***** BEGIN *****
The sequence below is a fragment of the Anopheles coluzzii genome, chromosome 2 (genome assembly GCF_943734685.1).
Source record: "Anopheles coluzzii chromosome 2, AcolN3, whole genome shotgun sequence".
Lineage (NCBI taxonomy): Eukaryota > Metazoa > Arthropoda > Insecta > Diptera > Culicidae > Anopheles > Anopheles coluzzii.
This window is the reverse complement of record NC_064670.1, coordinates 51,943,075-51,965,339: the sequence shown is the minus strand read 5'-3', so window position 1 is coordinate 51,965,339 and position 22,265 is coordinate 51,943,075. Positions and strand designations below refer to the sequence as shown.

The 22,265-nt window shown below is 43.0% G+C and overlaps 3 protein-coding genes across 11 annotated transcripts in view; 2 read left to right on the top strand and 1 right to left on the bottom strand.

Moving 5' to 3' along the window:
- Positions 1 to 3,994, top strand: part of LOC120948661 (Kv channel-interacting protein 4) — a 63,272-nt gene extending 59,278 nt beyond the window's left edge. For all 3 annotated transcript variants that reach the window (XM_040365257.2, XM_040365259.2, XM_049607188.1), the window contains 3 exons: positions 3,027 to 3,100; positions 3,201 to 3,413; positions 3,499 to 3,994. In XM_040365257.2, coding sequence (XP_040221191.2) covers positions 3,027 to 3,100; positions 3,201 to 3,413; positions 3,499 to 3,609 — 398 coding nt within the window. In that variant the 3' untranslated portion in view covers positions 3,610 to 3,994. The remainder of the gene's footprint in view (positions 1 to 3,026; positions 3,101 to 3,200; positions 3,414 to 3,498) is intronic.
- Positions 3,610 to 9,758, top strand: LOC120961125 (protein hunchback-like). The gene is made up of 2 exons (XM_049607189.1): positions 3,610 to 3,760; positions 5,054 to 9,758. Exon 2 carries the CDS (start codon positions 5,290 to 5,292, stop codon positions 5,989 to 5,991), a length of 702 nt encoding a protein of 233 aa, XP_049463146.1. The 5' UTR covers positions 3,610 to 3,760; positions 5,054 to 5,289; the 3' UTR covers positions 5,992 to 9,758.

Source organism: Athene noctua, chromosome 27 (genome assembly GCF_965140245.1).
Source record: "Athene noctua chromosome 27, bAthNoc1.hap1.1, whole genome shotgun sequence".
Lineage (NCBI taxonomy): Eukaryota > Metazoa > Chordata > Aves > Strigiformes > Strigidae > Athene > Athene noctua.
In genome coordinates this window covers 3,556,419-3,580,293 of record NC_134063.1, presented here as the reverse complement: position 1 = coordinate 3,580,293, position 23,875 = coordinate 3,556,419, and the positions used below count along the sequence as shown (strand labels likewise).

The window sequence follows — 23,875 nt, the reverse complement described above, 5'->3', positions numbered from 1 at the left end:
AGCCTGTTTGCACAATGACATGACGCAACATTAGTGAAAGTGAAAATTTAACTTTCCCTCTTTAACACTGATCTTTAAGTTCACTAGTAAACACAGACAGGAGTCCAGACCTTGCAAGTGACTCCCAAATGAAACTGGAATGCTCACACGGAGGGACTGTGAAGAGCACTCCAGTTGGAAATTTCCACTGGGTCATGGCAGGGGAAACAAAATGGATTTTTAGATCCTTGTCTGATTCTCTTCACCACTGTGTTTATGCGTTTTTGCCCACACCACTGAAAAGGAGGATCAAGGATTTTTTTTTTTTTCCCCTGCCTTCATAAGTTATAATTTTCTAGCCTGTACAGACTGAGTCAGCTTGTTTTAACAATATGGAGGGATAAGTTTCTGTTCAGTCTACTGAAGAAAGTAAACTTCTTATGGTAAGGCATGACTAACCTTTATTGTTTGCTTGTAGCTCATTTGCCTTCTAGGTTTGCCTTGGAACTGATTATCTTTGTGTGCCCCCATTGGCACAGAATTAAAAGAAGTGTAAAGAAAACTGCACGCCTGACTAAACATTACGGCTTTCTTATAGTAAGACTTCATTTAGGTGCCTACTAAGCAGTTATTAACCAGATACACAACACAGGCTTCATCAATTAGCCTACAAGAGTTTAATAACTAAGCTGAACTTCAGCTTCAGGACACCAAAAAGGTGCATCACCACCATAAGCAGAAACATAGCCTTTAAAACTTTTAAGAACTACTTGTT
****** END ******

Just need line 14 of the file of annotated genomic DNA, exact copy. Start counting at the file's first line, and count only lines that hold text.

AGCCTGTTTGCACAATGACATGACGCAACATTAGTGAAAGTGAAAATTTAACTTTCCCTCTTTAACACTGATCTTTAAGTTCACTAGTAAACACAGACAGGAGTCCAGACCTTGCAAGTGACTCCCAAATGAAACTGGAATGCTCACACGGAGGGACTGTGAAGAGCACTCCAGTTGGAAATTTCCACTGGGTCATGGCAGGGGAAACAAAATGGATTTTTAGATCCTTGTCTGATTCTCTTCACCACTGTGTTTATGCGTTTTTGCCCACACCACTGAAAAGGAGGATCAAGGATTTTTTTTTTTTTCCCCTGCCTTCATAAGTTATAATTTTCTAGCCTGTACAGACTGAGTCAGCTTGTTTTAACAATATGGAGGGATAAGTTTCTGTTCAGTCTACTGAAGAAAGTAAACTTCTTATGGTAAGGCATGACTAACCTTTATTGTTTGCTTGTAGCTCATTTGCCTTCTAGGTTTGCCTTGGAACTGATTATCTTTGTGTGCCCCCATTGGCACAGAATTAAAAGAAGTGTAAAGAAAACTGCACGCCTGACTAAACATTACGGCTTTCTTATAGTAAGACTTCATTTAGGTGCCTACTAAGCAGTTATTAACCAGATACACAACACAGGCTTCATCAATTAGCCTACAAGAGTTTAATAACTAAGCTGAACTTCAGCTTCAGGACACCAAAAAGGTGCATCACCACCATAAGCAGAAACATAGCCTTTAAAACTTTTAAGAACTACTTGTT